A pioneering female doctor and educator of female physicians.
Born to Polish immigrant parents in Berlin. She was an extraordinarily brilliant child, and after leaving school at 13, she accompanied her mother to treat patients and learn to be a midwife. After repeating rejections, she enrolled in the midwifery school, and graduated at 22, becoming the first woman to hold the position of a chief midwife with the rank as a professor at the college.
Zakrzewska kept her position for only six months, after which she was forced to resign due to the protest and objection to the idea of a female maintaining this position. Thus, in 1853, she immigrated to the United States hoping to find better opportunities to practice medicine as a woman.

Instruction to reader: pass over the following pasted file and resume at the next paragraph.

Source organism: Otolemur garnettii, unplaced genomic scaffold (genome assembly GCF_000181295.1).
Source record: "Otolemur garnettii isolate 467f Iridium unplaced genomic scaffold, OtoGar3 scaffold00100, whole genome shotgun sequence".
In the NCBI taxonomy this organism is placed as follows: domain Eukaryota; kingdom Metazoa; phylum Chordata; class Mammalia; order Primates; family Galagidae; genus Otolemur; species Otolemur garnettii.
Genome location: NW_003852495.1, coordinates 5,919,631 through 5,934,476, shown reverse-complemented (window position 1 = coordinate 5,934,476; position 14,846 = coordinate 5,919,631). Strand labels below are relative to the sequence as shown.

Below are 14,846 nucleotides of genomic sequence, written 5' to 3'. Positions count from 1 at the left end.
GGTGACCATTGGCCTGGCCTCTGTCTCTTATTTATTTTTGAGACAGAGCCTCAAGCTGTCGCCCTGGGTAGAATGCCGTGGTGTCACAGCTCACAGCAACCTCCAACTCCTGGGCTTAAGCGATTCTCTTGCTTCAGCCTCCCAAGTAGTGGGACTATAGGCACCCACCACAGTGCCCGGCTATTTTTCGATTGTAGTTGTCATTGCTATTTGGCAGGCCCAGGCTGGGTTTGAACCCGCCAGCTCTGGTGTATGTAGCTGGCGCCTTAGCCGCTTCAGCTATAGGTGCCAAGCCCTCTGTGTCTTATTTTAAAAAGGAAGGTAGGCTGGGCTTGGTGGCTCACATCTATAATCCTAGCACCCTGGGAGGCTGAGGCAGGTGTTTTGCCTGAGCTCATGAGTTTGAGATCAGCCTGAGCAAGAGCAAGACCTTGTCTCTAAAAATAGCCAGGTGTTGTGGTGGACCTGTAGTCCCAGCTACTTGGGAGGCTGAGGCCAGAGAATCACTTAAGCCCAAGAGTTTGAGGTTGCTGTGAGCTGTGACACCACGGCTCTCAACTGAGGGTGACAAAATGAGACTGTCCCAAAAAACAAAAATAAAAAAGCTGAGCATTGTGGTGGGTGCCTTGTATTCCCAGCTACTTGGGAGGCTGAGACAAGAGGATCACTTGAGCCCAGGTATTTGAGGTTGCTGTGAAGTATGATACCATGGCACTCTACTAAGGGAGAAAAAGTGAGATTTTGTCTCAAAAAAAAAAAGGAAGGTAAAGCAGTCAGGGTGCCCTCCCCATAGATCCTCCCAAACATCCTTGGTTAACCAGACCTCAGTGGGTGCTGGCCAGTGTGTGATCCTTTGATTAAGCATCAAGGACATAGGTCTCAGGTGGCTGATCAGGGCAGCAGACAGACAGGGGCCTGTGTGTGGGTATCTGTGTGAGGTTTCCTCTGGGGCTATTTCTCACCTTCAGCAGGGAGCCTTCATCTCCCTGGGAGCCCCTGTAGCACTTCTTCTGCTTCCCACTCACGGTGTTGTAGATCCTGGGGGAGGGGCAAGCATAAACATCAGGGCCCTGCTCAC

When she was 27 years old, she graduated Medical School and together with Dr. Elizabeth Blackwell, founded the New York Infirmary for Women and Children. Zakrzewska worked 17 hours a day to maintain the growing number of patients.
Zakrzewska became a resident physician and professor of obstetrics and diseases of women and children at the New England Female Medical College in Boston, but resigned after realizing that the founder of the college was only interested in training midwives and not female doctors. That same year she founded the New England Hospital for Women and Children, an institute that provided not only clinical care, but also training for female nurses and practice for female physicians. The hospital was revolutionary, opened the path and encouraged women to enter the field of medicine.
More Interesting Anecdotes:
- She was a supporter of women’s suffrage.
- She pioneered the movement that opened the nursing profession to black women.